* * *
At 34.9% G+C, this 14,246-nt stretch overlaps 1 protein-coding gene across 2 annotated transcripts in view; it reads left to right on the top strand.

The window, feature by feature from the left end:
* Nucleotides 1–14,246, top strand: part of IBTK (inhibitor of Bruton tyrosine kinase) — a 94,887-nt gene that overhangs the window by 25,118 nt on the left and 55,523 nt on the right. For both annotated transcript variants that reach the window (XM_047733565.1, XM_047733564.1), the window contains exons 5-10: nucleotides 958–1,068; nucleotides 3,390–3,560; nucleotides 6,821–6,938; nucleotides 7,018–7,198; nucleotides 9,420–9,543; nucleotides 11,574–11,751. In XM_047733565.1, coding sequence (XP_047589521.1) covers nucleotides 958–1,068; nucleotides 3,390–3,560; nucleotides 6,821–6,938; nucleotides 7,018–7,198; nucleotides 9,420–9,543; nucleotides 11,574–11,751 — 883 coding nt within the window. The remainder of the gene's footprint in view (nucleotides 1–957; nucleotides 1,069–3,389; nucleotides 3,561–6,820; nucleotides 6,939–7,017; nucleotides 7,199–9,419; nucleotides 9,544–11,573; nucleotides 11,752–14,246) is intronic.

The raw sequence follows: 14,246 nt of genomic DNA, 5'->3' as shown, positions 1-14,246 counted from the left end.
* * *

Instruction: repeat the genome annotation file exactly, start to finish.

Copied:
At 34.9% G+C, this 14,246-nt stretch overlaps 1 protein-coding gene across 2 annotated transcripts in view; it reads left to right on the top strand.

The window, feature by feature from the left end:
* Nucleotides 1–14,246, top strand: part of IBTK (inhibitor of Bruton tyrosine kinase) — a 94,887-nt gene that overhangs the window by 25,118 nt on the left and 55,523 nt on the right. For both annotated transcript variants that reach the window (XM_047733565.1, XM_047733564.1), the window contains exons 5-10: nucleotides 958–1,068; nucleotides 3,390–3,560; nucleotides 6,821–6,938; nucleotides 7,018–7,198; nucleotides 9,420–9,543; nucleotides 11,574–11,751. In XM_047733565.1, coding sequence (XP_047589521.1) covers nucleotides 958–1,068; nucleotides 3,390–3,560; nucleotides 6,821–6,938; nucleotides 7,018–7,198; nucleotides 9,420–9,543; nucleotides 11,574–11,751 — 883 coding nt within the window. The remainder of the gene's footprint in view (nucleotides 1–957; nucleotides 1,069–3,389; nucleotides 3,561–6,820; nucleotides 6,939–7,017; nucleotides 7,199–9,419; nucleotides 9,544–11,573; nucleotides 11,752–14,246) is intronic.

The raw sequence follows: 14,246 nt of genomic DNA, 5'->3' as shown, positions 1-14,246 counted from the left end.